One of the popular ways that many frugal people save money is with the use of coupons. I, however, could never get into penny pinching or clipping coupons. I’ve tried, at different points in my life to use coupons, but I’m not a coupon maven, and I wasn’t willing to put in the time or effort. But I’m not sure that you even need coupons to be frugal. In my mind, frugality isn’t just about completing a laundry list of items like clipping coupons, and buying the cheapest thing you can find.
Frugal is more of a state of mind — and a lifestyle.
Best Value For The Money
To me, one of the essentials of frugal living is getting good value. A frugal lifestyle doesn’t have to be about getting the cheapest thing imaginable (and using coupons to do it). Instead, it’s more about getting the best value. Sometimes, the best value isn’t the cheapest thing out there. My favorite example is shoes. I buy high quality shoes that cost more — but they last longer. Instead of replacing shoes every six to eight months, I can keep them for years. I still have the hiking boots I bought 10 years ago. They’ve held up much better than the cheap pair I bought less than a year before I spent the money for a better product.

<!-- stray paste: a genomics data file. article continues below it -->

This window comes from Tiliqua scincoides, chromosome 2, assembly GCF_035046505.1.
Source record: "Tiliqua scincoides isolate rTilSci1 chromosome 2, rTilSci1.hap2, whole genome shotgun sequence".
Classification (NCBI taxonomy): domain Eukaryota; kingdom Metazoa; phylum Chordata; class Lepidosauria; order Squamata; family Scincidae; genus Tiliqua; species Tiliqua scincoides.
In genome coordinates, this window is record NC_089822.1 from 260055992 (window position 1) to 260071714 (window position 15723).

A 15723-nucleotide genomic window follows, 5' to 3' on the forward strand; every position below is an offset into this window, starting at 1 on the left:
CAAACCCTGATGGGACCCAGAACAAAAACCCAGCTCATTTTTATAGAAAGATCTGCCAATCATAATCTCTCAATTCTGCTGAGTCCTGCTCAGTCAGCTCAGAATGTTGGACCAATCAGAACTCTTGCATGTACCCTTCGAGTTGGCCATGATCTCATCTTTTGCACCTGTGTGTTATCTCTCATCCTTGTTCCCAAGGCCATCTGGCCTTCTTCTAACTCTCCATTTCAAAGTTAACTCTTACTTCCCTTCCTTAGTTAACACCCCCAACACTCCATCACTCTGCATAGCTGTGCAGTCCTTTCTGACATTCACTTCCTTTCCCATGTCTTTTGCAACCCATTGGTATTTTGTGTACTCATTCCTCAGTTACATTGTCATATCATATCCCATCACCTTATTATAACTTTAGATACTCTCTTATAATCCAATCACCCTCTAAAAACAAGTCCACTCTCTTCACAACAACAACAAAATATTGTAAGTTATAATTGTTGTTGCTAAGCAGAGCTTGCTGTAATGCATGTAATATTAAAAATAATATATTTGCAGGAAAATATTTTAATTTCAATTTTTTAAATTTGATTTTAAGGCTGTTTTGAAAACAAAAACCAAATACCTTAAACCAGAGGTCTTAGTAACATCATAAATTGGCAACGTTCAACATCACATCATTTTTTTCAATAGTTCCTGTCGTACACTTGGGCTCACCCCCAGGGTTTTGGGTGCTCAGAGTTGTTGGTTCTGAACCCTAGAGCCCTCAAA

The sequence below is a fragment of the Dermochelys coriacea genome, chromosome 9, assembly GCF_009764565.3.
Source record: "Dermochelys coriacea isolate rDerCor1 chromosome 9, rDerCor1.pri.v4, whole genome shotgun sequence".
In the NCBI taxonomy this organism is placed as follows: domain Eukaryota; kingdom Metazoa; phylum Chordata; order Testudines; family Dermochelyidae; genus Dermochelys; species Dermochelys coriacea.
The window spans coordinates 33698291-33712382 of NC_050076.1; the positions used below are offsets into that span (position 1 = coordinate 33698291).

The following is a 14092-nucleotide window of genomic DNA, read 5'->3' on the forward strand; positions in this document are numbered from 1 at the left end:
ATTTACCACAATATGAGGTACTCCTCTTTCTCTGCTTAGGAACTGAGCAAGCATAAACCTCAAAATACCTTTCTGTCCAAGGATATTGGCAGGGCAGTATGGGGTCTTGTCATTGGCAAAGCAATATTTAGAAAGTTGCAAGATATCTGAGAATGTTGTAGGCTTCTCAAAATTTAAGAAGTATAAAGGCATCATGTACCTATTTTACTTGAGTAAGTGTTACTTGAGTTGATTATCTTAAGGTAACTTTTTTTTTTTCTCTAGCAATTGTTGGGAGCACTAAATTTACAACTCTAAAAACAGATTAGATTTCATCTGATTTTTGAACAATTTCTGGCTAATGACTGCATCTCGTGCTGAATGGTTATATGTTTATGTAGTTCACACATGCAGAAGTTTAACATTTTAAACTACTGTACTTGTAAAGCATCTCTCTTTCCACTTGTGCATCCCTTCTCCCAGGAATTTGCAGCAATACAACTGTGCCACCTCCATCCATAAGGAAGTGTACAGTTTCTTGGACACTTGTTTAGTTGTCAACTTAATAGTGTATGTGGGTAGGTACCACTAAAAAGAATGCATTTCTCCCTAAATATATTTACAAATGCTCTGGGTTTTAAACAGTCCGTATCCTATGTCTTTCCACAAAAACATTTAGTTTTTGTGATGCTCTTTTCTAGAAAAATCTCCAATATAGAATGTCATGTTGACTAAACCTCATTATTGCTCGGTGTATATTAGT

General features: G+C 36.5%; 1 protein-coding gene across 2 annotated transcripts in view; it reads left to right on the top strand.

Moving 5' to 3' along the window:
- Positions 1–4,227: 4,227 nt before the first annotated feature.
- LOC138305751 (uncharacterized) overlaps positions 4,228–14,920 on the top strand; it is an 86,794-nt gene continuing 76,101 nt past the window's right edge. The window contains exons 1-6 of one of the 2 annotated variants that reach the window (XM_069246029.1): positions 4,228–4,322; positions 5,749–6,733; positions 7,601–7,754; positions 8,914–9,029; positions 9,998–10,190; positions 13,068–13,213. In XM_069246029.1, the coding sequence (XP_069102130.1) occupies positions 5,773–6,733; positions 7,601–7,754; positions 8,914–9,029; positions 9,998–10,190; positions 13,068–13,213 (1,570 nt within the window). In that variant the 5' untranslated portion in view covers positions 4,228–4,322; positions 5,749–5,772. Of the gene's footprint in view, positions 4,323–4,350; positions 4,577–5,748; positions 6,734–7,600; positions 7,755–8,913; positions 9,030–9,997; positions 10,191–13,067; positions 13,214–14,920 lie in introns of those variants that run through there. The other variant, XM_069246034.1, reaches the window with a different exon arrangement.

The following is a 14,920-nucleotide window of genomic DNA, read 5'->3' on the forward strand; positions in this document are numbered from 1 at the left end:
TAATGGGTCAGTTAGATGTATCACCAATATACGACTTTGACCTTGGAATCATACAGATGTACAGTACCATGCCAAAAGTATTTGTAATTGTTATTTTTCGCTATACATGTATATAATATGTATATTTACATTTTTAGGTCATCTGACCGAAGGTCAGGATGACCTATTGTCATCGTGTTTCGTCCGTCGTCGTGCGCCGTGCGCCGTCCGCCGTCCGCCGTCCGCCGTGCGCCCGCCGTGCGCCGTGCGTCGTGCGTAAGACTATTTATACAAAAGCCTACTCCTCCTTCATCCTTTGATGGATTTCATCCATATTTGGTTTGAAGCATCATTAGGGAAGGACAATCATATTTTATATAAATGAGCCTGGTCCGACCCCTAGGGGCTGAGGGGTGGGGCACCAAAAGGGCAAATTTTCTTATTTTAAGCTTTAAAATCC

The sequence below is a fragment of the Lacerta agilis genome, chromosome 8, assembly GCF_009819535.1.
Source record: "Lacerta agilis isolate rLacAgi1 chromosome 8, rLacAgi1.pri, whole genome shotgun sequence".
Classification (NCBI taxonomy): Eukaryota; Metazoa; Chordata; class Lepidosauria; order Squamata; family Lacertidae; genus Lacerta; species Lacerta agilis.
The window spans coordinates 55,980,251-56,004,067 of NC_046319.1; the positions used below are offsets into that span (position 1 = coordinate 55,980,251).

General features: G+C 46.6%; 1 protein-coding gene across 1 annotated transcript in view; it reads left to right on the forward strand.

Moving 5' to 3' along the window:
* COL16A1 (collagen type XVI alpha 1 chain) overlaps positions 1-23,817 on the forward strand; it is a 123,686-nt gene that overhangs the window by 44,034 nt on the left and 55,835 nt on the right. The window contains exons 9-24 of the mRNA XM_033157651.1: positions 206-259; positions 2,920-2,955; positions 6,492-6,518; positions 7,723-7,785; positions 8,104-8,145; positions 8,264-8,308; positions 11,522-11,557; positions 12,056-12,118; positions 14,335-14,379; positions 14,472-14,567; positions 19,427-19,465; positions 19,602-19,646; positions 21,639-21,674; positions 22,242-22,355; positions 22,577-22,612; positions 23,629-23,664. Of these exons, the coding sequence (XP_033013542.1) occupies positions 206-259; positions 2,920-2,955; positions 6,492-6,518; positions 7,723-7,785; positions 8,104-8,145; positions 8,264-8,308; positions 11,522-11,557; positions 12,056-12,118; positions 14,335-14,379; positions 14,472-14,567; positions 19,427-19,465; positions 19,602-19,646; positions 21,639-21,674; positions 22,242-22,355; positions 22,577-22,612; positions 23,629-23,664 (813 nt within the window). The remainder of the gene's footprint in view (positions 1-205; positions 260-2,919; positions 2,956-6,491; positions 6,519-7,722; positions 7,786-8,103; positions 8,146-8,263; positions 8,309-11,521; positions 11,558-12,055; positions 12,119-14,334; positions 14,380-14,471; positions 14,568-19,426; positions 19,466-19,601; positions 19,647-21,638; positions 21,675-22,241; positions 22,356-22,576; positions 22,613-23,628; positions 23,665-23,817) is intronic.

Whether it’s food, clothing, tools, or other items, sometimes the cheapest thing you can get is not the best value for the long term. It is worth it to carefully evaluate what your buying. In some cases, the truly frugal choice is to buy the higher quality item without the coupon. Saving $2 now isn’t going to be a big deal if you have to spend another $15 in a few months to replace a low quality item.
Do You Even Need (Or Want) That?
The savviest couponers, I know, only clip coupons for what they need/really want. However, there are many more who are convinced that they are being frugal because they bought something with a coupon — even though they had no intention of buying that item in the first place. Using a coupon to buy something you don’t want or need isn’t true frugality. Instead, you are still spending money, no matter how much you think you are “saving” with the coupon.
A problem with using extreme couponing to stockpile food is that it can go bad before you use it. If you have to throw away items in your stockpile, what’s the point? Another problem is that many of the foods you can buy with coupons are pre-packaged and outright junk food items. This isn’t healthy, and can cost you more in the long run as health care costs go up. Pay attention to the types of things that coupons encourage you to buy, and be wary of them.
In the end, coupons work well for some people. They enjoy the challenge, and don’t mind spending the time. However, I would rather use the time to make more money, and not worry so much about saving a few dollars at the store.
What do you think? Can you still be frugal even if you don’t use coupons?